Water runs deep in GPT RAP artwork


Water has never been far from the life and art of Zachary Bennett-Brook.

“The ocean has always played a vital role in my life as a surfer and growing up here in Wollongong nestled between the mountains and the sea,” says Zac, who produced the artwork used in GPT’s Stretch Reconciliation Action Plan (RAP) launched in February 2018.

“It’s just something that is engrained in me and that speaks a lot through my work, through the circular designs that have multiple meanings.

“One being the doppler effect where a water drop hits the water it flows out. The other representing a meeting place and traditionally would have been a campsite where you would come together to gather and share and gain knowledge.

“Now we have contemporary meeting places which are places like shopping centres, schools and community groups and for me the big one is the ocean,” says the artist of Torres Strait Islander heritage who was raised in Dharawal country (Wollongong).

“I can sit out there with my friends, where we tell stories, educate one another and connect to country,” says Zac of the ocean, where he regularly surfs.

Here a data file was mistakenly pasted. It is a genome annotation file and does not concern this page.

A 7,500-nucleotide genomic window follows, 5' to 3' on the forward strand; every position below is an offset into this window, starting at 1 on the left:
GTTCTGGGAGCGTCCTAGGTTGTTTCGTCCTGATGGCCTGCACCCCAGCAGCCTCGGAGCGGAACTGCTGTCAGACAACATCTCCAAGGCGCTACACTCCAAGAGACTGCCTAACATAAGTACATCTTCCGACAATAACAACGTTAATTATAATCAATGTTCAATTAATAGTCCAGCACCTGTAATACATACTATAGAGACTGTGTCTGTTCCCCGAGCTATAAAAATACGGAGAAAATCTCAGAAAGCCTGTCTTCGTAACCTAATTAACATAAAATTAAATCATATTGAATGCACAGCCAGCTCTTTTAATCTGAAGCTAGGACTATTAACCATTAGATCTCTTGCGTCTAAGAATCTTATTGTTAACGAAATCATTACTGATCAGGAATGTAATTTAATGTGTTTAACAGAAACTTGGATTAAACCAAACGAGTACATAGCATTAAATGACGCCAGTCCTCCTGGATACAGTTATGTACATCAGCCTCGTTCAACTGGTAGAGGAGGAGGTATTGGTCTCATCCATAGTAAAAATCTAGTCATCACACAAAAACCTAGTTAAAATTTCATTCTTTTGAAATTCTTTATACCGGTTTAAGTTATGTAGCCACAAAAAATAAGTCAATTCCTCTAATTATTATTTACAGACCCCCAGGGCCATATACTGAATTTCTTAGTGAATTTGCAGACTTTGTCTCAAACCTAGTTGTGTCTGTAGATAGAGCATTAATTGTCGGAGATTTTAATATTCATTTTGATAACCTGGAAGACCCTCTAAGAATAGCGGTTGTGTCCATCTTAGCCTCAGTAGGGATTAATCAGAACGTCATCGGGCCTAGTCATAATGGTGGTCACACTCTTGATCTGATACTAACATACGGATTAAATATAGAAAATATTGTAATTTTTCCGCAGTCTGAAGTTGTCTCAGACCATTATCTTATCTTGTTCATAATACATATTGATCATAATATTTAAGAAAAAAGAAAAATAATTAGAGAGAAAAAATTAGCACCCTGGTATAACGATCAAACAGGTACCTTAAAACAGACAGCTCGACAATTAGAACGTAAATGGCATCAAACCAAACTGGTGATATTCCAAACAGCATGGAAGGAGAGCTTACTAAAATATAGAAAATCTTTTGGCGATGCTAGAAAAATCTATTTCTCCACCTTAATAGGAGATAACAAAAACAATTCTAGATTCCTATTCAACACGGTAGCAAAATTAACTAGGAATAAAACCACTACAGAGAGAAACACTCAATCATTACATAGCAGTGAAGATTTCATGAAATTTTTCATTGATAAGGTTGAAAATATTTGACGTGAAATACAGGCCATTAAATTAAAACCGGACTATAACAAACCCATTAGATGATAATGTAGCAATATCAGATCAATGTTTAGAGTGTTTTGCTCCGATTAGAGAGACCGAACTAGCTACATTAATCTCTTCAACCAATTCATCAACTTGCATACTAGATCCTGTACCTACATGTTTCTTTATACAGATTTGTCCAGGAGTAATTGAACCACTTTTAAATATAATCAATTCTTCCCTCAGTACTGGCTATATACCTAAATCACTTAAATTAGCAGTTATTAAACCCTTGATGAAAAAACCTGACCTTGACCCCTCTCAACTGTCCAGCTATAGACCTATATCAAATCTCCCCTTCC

Zac’s relationship with GPT started in 2017 when he painted a mural at Wollongong Central that recognised the local Dharawal people.

He says his work which features in the GPT’s current RAP depicts how the various properties owned and managed by GPT are based near bodies of water. “The design I did is very smooth and flowing, replicating the flow of water. The colours are water-based, with the blue representing the sky and sea,” he said.

Zac said the dots which feature in the work represent meeting places. “In this instance it draws on the fact that shopping centres and workplaces are big meeting places and that links into the properties that GPT owns,” he said. “In those places, people come from all different walks of life and backgrounds where they can connect.”

Ahead of National Reconciliation Week, Zac stresses importance of all Australians being involved in the reconciliation movement.

“For me, reconciliation is about acknowledging the past, what’s happened, but looking together towards the future.”

“Everyone working together to make change and I think it’s really important for both indigenous and non-indigenous people,” says Zac. “We’re all in this world together, we all breath the same air, let’s all work in harmony and create a better environment for all.”

Zac adds that the support of the organisations and corporations, through Reconciliation Action Plans, plays an important part in advancing reconciliation by helping providing employment to First Nations Australians and building a deeper level of understanding and respect between all Australians.

To learn more about Zac and his art, go to saltwaterdreamtime.com